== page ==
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Today marks 8 years since my lovely husband and I got married. The day started with a little rain, and then it brightened up into blissful sunshine. This really sums up our 11.5 years together so far! We’ve had a little rain along the way, and a few storms, but today, to mark our 8th wedding anniversary I want to share 8 things I’ve learned in 8 years of marriage. I’ve written this post in advance as Thomas and I are enjoying a well deserved day together today! We are going to do a little shopping, eat out and spend time in each other’s company while Daisy is at Nursery.
8 things I’ve learned in 8 years of marriage
You are responsible for your own happiness
In the past, I have let other people really influence my happiness and unhappiness. Then, over time, and with age, I came to realise that you can be responsible for your own happiness. Someone can make a rude comment to you and you can choose to let it wash over you. By realising that I am the master of my own happiness my marriage has flourished. If Thomas is under stress, perhaps with work or something else in his personal life, then I can be there for him, make sure home is taken care of and still stay happy myself. This helps Thomas to be able to switch off from his stress, if he wants to, or means he can talk to me without worrying about ruining my evening or upsetting me. I am always happy to listen and be supportive, but I have also learned to switch off from the worry of things by allotting time to things.
Always be changing
I am a completely different person to the one I was in 2007 when I met Thomas. I am kinder, happier, more generous, much less bitchy and just generally a nicer person. Personally, I like to feel that I am a work in progress, always. Working online means I am exposed to lots of interesting and insightful blog posts, social media posts and news articles. I can always be changing, in a positive way.
You don’t need to have the same interests
Thomas and I are quite different people. I love to spend lots of time writing, chatting online, reading and watching trash TV. Thomas, on the other hand, is happy to leave his phone on silent, barely use the internet and he loves anime. It’s fine to have different interests, as long as you give each other time to enjoy them. I’m not interested in anime, try as I might, and that’s ok!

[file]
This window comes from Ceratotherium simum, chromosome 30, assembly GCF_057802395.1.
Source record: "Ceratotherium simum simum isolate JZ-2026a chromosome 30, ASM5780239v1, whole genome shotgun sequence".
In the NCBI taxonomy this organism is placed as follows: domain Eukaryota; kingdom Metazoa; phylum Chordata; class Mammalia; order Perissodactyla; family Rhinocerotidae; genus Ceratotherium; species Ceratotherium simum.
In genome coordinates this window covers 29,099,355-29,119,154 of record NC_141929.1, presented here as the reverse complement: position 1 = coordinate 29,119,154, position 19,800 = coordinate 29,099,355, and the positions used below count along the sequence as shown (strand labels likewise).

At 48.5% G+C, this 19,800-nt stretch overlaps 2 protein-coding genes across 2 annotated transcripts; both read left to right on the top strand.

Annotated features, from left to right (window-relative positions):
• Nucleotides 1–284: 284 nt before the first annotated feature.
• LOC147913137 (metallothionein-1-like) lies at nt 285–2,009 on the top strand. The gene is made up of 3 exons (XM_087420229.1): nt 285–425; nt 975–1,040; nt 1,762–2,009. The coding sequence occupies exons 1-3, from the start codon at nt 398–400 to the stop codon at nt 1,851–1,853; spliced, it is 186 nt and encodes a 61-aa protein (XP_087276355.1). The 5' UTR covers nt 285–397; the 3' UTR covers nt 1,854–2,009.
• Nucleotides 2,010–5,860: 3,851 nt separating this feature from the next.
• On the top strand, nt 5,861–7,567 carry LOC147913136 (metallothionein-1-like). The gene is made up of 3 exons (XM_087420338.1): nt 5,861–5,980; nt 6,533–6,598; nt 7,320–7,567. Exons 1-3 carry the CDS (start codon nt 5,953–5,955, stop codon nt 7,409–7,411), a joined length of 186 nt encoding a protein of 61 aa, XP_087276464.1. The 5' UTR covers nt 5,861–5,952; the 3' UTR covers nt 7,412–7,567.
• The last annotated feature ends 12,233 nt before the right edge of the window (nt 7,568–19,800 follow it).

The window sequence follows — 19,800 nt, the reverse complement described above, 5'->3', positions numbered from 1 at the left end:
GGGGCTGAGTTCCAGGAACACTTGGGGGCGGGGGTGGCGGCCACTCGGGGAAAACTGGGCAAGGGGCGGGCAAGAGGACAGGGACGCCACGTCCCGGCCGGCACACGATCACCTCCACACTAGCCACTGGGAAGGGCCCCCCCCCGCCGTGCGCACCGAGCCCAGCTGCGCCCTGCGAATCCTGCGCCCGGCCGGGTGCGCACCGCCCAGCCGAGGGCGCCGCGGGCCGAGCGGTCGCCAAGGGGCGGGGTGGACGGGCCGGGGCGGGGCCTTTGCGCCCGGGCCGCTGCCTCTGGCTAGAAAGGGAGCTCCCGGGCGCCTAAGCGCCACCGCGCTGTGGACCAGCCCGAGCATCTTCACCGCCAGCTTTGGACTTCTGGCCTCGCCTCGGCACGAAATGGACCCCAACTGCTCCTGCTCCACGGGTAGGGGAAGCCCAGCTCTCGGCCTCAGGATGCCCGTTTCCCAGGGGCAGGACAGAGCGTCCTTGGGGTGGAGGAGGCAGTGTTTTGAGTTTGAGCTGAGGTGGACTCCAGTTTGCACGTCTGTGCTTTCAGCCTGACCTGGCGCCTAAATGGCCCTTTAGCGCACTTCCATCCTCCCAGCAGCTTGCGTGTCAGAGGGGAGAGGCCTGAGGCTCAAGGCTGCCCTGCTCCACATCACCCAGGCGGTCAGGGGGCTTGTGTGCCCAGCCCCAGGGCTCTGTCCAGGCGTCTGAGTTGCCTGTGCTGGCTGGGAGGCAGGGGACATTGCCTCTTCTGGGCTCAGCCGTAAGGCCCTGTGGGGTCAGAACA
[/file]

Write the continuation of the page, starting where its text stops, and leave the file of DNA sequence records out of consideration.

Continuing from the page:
Sometimes your partner will gradually learn to enjoy some of your interests, but if they don’t then you can always find new interests you love together.
Disagreements are a normal part of a healthy relationship
There have been times during our relationship, and particularly our marriage, where we have had some huge disagreements. Shouting matches. I mostly mean myself here. These are few and far between, but as time has gone on I have come to realise that disagreements are a normal part of a healthy relationship. We have learned not to shout at each other, much, and to voice our opinions, and disagreements, in a way that isn’t too harmful to one another. We don’t have to be on the same page all of the time but we have learned to disagree in a way that doesn’t lead to hours of bad feeling.
Don’t go to bed on a row
I can only think of one time in our 11.5 years together when we have gone to bed still mad with each other. Life is too short, as Thomas and I know so well, and I think if you take one thing away from this post it should be this. Do NOT go to bed on a row. You really never know when a night together will be your last one and I think this has helped our marriage hugely.
Children change everything
Before Daisy was born we thought our marriage was the strongest it could be. Then I finally got pregnant, after a very long period of infertility, and had a difficult ride. Daisy was born, by c-section, and the whole thing was quite traumatic for both myself and Thomas. Daisy changed everything. Our outlook on life completely changed. Things that previously felt important were pushed to the wayside and life changed completely. Our priorities are just completely different than they were before. Now I prioritise time with my family, over time earning money. And that is just one small example really.
Things don’t have to be 50/50
Some of the roles within our marriage are quite old-fashioned. Or traditional as people who don’t know better might call them. What I mean is I am responsible for a lot of the childcare, but this is because I work from home. Not all areas of our time together are split 50/50, and that is fine. As long as you are happy with the split. We have a household chores system that we follow, #Teamtomm, and Thomas will happily complete a whole day of this when he is home from work. When he is at work I’m happy, most days, to do washing, chores or life admin. If we are home together then we will usually team up, and both make an effort. Adding up all of the jobs around the home would probably show that the split is almost 50/50, but sometimes the scale tips towards either one of us. That is fine, and we are both happy with the distribution. When it comes to childcare I would say Thomas puts a lot more time in when he is home, than I do, because I am self-employed and try and fit in working where I can.
It is ok to want time apart
Sometimes, especially since becoming a parent, I just want some peace. No-one talking to me. No demands. Time not to think about anyone but myself. This is ok! For me, I like to enjoy a day at home, with no-one around. For Thomas, he likes to go out, get his hair cut, maybe run a few errands, or pop to the cinema to see a film I’m not interested in. Sometimes I head away for work events or social events with friends. I think absence makes the heart grow fonder and from time to time it is nice to have a little reminder of just how excited I am to get home to my little family each day.
Bonus thing: We need more photos with the two of us in!
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